If there is a lack of or deficiency in vitamin D, which is a key component responsible for cell growth, this provides an opportunity for the cell mutation to occur. Epidemiological studies have concluded there is an inverse relationship between vitamin D and incidence of certain forms of cancer; primarily colon, breast, prostate and ovarian (NIH, 2010, Garland, 2006). A research review conducted by WB Grant, was able to conclude that there is a direct relationship between vitamin D levels and risk of colorectal cancer.

At this time, however, it cannot be determined if this relationship is based on supplemental intake or dietary intake (Grant, 2004). A study conducted at the Osteoporosis Research Center in Omaha, Nebraska resulted in a 78% decreased risk of cancer development in women participating in the study with a daily intake of 1000 IUs for four years (Lappe, et al. 2007). In 2004, Garland et. al, conducted a PubMed search with an association of vitamin D as a beneficial effect on the risk of the previously mentioned cancers.

20 of the 30 colon studies found a statistically significant benefit in the incidence of adenomatous polyps, or cancer. 9 of 13 breast cancer studies reported a favorable association, and 13 of the 26 studies in relationship to prostate cancer. 5 of the 7 studies of ovarian cancer actually discussed mortality rate from cancer. These studies found that lower regional sunlight was associated with higher mortality (Garland, 2006). As with any medical or scientific research, not all results are conclusive or supportive of the direct link between vitamin D and cancer development.

It has been determined that observational studies, while do show a decreased risk, are challenging due to the information collected, and bias of individual participant that are responsible for self-reporting of dietary intakes (Sempos, 1999). Controlled variables need to be present and factored in order to determine a direct relationship between vitamin D as a key component of decreased cancer risk. More research is always being done in order to solidify the positive relationship between adequate vitamin D and decreased cancer risk.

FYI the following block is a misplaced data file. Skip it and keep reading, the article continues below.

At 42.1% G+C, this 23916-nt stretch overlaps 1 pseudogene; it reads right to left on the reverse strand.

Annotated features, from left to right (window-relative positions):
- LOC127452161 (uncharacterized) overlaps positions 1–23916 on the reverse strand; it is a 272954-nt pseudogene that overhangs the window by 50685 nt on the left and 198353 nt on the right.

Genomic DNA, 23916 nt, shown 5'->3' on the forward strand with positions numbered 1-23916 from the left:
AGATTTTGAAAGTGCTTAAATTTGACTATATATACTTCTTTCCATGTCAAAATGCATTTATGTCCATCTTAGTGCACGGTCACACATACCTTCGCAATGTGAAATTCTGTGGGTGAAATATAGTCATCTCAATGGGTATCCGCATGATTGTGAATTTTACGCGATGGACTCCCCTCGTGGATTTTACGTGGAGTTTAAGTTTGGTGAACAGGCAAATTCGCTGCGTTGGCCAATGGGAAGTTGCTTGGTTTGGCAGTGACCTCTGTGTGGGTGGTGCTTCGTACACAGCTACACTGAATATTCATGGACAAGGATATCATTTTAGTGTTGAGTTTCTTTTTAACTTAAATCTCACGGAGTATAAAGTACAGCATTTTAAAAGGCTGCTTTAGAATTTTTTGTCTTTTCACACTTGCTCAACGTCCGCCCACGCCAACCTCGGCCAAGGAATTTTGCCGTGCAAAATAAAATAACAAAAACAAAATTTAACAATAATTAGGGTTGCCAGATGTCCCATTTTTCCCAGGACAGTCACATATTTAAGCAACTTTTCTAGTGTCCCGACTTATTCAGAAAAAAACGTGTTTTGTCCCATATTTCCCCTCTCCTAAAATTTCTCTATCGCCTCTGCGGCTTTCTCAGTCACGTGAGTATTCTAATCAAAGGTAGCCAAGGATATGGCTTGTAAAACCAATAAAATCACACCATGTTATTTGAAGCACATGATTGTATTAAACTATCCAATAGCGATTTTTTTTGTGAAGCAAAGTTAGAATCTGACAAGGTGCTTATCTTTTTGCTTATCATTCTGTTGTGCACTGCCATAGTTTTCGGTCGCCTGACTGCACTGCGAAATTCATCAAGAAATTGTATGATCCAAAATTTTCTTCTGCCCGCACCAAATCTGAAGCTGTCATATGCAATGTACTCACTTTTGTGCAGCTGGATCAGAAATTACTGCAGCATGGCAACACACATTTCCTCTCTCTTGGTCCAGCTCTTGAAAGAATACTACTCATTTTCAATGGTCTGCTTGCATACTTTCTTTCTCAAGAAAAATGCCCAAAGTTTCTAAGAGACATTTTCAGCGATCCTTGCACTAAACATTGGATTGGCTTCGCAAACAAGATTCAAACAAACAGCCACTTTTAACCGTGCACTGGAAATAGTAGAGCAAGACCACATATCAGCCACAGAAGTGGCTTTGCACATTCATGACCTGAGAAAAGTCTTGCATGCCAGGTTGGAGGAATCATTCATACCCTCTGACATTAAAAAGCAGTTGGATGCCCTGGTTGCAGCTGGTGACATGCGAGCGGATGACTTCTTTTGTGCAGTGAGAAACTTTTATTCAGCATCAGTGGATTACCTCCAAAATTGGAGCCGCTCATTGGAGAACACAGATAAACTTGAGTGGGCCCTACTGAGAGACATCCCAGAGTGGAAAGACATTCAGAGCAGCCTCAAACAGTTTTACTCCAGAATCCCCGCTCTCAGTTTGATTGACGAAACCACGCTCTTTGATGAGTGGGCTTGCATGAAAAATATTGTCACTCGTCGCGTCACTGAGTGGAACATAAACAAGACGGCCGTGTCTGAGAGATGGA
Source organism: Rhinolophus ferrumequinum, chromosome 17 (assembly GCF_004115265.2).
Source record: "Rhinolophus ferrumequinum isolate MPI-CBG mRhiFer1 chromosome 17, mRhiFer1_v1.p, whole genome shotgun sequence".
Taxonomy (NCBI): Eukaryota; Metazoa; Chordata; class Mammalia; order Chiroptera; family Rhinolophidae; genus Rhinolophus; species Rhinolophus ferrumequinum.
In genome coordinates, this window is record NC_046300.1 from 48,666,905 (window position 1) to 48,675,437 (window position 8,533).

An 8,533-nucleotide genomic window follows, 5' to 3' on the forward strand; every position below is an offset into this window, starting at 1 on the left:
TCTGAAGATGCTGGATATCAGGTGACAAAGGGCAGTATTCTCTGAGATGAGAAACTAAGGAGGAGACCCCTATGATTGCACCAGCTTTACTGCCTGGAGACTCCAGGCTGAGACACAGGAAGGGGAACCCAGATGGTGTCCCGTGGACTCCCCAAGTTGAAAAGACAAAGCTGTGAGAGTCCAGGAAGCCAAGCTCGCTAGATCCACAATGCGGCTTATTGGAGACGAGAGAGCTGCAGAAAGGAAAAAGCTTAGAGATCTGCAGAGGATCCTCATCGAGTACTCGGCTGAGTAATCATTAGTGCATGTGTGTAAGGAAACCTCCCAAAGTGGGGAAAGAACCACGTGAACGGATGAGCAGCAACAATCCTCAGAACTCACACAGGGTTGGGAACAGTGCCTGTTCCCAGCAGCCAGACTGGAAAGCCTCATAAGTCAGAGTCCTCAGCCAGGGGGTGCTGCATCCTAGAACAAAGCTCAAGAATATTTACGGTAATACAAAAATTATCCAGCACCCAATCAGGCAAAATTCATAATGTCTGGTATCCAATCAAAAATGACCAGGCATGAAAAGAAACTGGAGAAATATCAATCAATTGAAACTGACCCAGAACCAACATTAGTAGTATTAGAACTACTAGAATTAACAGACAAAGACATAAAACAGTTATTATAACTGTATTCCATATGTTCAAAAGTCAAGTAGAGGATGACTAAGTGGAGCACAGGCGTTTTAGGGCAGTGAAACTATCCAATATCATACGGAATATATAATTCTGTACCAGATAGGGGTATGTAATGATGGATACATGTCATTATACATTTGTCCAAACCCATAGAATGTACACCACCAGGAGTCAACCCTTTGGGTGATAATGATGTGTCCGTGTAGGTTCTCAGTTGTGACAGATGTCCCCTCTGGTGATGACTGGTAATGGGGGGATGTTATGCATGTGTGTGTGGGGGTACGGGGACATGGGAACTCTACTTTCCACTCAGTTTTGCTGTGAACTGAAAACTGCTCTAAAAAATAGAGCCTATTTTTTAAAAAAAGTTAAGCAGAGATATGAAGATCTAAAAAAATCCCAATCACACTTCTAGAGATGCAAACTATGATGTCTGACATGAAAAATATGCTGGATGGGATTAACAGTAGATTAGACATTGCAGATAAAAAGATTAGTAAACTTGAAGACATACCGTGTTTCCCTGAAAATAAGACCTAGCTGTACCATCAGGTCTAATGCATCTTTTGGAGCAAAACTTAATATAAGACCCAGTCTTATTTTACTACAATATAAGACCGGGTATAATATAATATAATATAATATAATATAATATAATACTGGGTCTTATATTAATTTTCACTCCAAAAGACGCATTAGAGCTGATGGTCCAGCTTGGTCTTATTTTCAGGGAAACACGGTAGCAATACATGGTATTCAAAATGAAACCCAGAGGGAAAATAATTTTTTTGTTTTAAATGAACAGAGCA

Gender, race, genetics, and geographic locations are all limiting factors that play a key role in determining the success of the research currently being conducted (NIH, 2010). There is significant research to prove this relationship in recommending that those at risk of cancer development need to maintain an adequate intake of vitamin D through sun exposure, dietary intake, or supplementation. The majority of studies researched, are finding a protective relationship between vitamin D and cancer, with little to no adverse effects (Garland, 2006). Cancer Facts & Figures 2010. American Cancer Society.

Garland, CF., Garland, FC. , et al. The role of vitamin D in cancer prevention. Am J Public Health. 2006 Grant, WB, and Garland, CF. 2004. Reviews: A critical review of studies on vitamin D in relation to colorectal cancer. Nutrition and Cancer Martinez, ME. , Giovannucci, E. , Coldirz, G. , Stampfer, M. , Hunter, D. , et al. Calcium, vitamin D and the occurrence of colorectal cancer among women. J Natl Cancer Inst 1996;88: 1375-1382. Vitamin D and Cancer Prevention: National Institutes of Health. Robinson, Audrey. Vitamin D Deficiency and Cancer. Vitamin D and calcium supplementation reduces cancer risk: results of a randomized trial1,2

Joan M Lappe, Dianne Travers-Gustafson, K Michael Davies, Robert R Recker and Robert P Heaney Sempos, CT, Liu K, Ernst, ND. Food and nutrient exposures. What to consider when evaluating epidemiologic evidence. American Journal of Clinical Nutrition 1999; 69(6) 1330S-1338S. Lichtenfeld, Leonard. (2007). Vitamin D and the risk of cancer. http://www. cancer. org/AboutUs/DrLensBlog/post/2007/06/08/Vitamin-D-And-The-Risk-Of-Cancer. aspx.